NREL/JA-5K00-70168
Journal ID: ISSN 1062-7995
Grant/Contract Number:  
AC36-08GO28308
Resource Type:
Accepted Manuscript
Journal Name:
Progress in Photovoltaics
Additional Journal Information:
Journal Name: Progress in Photovoltaics; Journal ID: ISSN 1062-7995
Publisher:
Wiley
Country of Publication:
United States
Language:
English
Subject:
14 SOLAR ENERGY; 42 ENGINEERING; PID; TOF-SIMS; EBIC; polysilicon; reliability

Citation Formats

Harvey, Steven P., Moseley, John, Norman, Andrew, Stokes, Adam, Gorman, Brian, Hacke, Peter, Johnston, Steve, and Al-Jassim, Mowafak. Investigating PID shunting in polycrystalline silicon modules via multiscale, multitechnique characterization. United States: N. p., 2018. Web. doi:10.1002/pip.2996.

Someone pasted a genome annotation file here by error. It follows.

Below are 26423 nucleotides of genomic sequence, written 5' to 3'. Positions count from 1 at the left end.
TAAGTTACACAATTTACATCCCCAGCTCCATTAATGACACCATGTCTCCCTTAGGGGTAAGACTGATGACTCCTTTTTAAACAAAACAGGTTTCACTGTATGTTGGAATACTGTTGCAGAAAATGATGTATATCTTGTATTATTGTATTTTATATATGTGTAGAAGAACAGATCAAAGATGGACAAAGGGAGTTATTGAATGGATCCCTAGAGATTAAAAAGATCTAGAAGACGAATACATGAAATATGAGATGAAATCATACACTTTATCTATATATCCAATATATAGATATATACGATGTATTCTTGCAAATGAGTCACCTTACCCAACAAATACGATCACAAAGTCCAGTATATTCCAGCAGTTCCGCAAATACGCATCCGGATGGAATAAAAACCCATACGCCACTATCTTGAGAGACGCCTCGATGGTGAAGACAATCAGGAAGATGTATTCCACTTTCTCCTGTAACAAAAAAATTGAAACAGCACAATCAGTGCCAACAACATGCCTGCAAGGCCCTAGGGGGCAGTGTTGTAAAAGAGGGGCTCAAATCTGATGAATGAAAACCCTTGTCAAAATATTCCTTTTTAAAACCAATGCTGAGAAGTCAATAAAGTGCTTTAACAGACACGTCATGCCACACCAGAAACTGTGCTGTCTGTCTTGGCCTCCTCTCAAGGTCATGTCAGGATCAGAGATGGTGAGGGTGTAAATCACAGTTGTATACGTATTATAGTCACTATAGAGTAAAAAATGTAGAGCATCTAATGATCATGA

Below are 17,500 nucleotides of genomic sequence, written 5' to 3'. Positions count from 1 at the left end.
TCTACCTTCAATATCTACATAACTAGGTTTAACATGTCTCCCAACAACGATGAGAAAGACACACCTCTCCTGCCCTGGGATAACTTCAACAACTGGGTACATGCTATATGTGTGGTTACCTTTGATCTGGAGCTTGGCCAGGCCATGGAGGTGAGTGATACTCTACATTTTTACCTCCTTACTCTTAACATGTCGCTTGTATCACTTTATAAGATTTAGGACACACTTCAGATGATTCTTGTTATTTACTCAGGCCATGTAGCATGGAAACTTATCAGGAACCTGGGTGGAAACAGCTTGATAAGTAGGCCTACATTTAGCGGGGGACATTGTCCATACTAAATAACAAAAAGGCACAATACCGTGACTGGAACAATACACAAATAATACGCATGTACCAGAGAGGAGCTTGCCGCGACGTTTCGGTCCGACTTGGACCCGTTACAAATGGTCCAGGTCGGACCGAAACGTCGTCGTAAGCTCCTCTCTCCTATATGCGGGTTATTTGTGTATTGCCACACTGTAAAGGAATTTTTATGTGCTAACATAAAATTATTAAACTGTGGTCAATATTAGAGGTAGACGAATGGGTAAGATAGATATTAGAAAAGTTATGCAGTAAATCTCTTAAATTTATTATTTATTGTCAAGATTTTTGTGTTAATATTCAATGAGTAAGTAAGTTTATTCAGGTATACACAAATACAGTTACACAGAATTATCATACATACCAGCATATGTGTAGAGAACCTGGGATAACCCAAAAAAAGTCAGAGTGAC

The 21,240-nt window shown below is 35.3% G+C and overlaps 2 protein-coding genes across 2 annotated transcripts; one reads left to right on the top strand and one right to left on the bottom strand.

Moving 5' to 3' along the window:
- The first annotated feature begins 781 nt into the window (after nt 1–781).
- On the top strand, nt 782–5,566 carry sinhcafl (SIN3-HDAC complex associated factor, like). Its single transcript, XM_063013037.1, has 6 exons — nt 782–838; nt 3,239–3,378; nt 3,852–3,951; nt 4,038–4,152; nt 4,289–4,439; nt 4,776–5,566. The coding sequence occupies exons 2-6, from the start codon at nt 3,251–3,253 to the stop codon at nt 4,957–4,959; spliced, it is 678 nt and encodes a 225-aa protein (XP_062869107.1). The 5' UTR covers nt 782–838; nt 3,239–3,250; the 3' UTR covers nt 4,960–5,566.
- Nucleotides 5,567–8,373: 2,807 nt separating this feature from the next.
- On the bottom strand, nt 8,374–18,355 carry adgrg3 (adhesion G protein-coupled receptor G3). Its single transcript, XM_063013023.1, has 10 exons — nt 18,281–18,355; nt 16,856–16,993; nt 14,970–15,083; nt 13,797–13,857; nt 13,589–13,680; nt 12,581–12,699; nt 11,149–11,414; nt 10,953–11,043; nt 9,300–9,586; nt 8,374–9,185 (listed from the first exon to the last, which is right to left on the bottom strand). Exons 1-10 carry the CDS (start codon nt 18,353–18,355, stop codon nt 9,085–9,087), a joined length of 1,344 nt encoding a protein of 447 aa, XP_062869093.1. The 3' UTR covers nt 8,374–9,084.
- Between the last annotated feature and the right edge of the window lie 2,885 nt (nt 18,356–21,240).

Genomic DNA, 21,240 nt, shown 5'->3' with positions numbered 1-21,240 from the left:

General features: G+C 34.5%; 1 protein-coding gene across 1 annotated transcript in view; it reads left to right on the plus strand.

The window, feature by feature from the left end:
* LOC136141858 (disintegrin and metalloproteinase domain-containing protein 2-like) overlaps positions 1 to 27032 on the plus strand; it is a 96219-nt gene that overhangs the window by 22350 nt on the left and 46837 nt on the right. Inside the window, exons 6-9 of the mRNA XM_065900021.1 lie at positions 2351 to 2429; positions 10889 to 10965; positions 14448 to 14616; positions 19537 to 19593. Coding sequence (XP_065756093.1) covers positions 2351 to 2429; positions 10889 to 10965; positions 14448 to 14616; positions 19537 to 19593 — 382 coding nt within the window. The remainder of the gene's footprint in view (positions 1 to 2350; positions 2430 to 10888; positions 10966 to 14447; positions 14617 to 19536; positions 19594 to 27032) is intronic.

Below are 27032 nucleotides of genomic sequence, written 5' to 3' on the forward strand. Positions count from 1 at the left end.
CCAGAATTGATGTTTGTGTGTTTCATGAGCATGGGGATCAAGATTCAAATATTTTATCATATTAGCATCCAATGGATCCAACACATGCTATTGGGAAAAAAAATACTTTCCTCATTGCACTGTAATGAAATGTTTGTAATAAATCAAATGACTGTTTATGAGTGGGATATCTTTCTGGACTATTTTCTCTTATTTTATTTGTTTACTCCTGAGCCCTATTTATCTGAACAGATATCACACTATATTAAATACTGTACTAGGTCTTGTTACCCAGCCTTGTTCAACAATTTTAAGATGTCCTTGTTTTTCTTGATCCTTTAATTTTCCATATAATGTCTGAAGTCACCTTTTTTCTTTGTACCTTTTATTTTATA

Harvey, Steven P., Moseley, John, Norman, Andrew, Stokes, Adam, Gorman, Brian, Hacke, Peter, Johnston, Steve, & Al-Jassim, Mowafak. Investigating PID shunting in polycrystalline silicon modules via multiscale, multitechnique characterization. United States. doi:10.1002/pip.2996.
Harvey, Steven P., Moseley, John, Norman, Andrew, Stokes, Adam, Gorman, Brian, Hacke, Peter, Johnston, Steve, and Al-Jassim, Mowafak. Tue . "Investigating PID shunting in polycrystalline silicon modules via multiscale, multitechnique characterization". United States. doi:10.1002/pip.2996. https://www.osti.gov/servlets/purl/1427356.
@article{osti_1427356,
title = {Investigating PID shunting in polycrystalline silicon modules via multiscale, multitechnique characterization},
author = {Harvey, Steven P. and Moseley, John and Norman, Andrew and Stokes, Adam and Gorman, Brian and Hacke, Peter and Johnston, Steve and Al-Jassim, Mowafak},